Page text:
B

IgG2, y2; IgG3, y3; IgG4, y4; and IgM, p.. In human IgM and IgE antibodies, the C regions contain four tandem Ig domains (see Fig. 5-1). The C regions of IgG, IgA, and IgD contain only three Ig domains. These domains are generically designated CH domains and are numbered sequentially from amino terminus to carboxyl terminus (e.g., CH1, Ch2, and so on). In each isotype, these regions may be designated more specifically (e.g., Cy1, Cy2 in IgG).

Different isotypes and subtypes of antibodies perform different effector functions. The reason for this is that most of the effector functions of antibodies are mediated by the binding of heavy chain C regions to Fc receptors on different cells, such as phagocytes, NK cells, and mast cells, and to plasma proteins, such as complement proteins. Antibody isotypes and subtypes differ in their C regions and therefore in what they bind to and what effector functions they perform. The effector functions mediated by each antibody isotype are listed in Table 5-2 and are discussed in more detail later in this chapter and in Chapter 12.

Antibody molecules are flexible, permitting them to bind to different arrays of antigens. Every antibody contains at least two antigen-binding sites, each formed by a pair of VH and VL domains. Many Ig molecules can orient these binding sites so that two antigen molecules on a planar (e.g., cell) surface may be engaged at once (Fig. 5-7). This flexibility is conferred, in large part, by a hinge region located between CH1 and CH2 in certain isotypes. The hinge region varies in length from 10 to more than 60 amino acid residues in different isotypes. Portions of this sequence assume an unfolded and flexible conformation, permitting molecular motion between k-1 ( B-1

Widely spaced cell Closely spaced cell surface determinants surface determinants

FIGURE 5-7 Flexibility of antibody molecules. The two antigen-binding sites of an Ig monomer can simultaneously bind to two determinants separated by varying distances. In A, an Ig molecule is depicted binding to two widely spaced determinants on a cell surface, and in B, the same antibody is binding to two determinants that are close together. This flexibility is mainly due to the hinge regions located between the CH1 and CH2 domains, which permit independent movement of antigen-binding sites relative to the rest of the molecule.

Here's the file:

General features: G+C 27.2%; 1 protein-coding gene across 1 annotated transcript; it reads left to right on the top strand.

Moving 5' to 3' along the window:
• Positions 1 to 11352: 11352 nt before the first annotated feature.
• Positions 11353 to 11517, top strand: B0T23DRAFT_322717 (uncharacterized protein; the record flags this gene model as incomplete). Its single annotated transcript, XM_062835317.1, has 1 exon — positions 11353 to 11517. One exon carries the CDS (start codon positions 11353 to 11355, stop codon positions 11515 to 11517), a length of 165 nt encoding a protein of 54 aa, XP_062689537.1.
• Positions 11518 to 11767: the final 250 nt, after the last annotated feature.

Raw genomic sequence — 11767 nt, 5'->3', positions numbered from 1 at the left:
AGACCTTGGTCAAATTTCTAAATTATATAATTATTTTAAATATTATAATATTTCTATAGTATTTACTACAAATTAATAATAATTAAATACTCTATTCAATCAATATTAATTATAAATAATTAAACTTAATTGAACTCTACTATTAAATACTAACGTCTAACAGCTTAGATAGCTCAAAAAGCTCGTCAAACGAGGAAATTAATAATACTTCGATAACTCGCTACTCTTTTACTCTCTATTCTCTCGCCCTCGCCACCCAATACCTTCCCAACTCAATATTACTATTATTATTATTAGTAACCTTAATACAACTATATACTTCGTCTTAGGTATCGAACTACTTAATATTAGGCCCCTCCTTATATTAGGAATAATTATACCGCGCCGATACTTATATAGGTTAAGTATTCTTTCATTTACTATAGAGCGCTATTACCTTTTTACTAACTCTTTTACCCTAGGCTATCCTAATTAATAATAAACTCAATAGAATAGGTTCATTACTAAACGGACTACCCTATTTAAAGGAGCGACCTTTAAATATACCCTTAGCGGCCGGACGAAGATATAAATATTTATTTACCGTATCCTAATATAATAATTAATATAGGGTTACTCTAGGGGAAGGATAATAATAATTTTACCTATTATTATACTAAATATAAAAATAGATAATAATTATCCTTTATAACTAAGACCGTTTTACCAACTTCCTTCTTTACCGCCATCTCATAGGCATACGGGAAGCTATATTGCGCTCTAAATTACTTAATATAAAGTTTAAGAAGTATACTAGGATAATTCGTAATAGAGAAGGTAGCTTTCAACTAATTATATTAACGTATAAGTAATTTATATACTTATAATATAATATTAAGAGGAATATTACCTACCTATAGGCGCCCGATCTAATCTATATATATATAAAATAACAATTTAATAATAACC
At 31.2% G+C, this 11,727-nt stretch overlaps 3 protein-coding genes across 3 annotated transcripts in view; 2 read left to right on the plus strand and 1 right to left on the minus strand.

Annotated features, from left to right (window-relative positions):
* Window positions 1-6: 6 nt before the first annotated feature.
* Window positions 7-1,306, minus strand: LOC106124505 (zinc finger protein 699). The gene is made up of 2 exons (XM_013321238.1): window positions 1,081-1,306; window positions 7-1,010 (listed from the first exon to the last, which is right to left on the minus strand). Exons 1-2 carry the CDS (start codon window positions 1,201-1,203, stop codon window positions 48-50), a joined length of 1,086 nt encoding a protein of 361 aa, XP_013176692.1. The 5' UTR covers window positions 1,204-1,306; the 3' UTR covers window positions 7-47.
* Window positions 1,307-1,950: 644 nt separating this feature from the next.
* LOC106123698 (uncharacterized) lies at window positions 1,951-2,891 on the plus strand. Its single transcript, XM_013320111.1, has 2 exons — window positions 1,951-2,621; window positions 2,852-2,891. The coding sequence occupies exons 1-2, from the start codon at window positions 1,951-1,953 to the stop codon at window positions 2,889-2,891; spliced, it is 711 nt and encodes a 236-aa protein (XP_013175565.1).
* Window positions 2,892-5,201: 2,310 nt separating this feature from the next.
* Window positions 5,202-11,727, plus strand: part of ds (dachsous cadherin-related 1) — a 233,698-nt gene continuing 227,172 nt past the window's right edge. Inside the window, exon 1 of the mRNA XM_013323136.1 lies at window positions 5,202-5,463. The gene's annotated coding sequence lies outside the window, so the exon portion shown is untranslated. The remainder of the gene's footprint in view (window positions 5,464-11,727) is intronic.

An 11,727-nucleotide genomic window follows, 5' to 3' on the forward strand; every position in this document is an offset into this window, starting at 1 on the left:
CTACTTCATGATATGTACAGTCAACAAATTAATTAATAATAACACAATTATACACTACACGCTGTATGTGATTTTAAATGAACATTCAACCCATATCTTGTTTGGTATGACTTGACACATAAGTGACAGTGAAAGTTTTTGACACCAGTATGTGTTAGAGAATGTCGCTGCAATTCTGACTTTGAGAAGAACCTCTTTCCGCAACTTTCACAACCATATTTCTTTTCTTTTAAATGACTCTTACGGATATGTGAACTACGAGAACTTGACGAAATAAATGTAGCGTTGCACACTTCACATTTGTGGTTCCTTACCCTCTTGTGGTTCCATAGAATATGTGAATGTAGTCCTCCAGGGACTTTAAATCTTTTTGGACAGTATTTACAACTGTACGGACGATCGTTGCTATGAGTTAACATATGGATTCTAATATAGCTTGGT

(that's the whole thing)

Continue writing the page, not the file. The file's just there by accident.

FIGURE 5-7 Flexibility of antibody molecules. The two antigen-binding sites of an Ig monomer can simultaneously bind to two determinants separated by varying distances. In A, an Ig molecule is depicted binding to two widely spaced determinants on a cell surface, and in B, the same antibody is binding to two determinants that are close together. This flexibility is mainly due to the hinge regions located between the CH1 and CH2 domains, which permit independent movement of antigen-binding sites relative to the rest of the molecule.

the CH1 and CH2 domains. Some of the greatest differences between the constant regions of the IgG subclasses are concentrated in the hinge. This leads to different overall shapes of the IgG subtypes. In addition, some flexibility of antibody molecules is due to the ability of each VH domain to rotate with respect to the adjacent CH1 domain.

There are two classes, or isotypes, of light chains, called Kand X, that are distinguished by their carboxyl-terminal constant (C) regions. An antibody molecule has either two identical k light chains or two identical X light chains.

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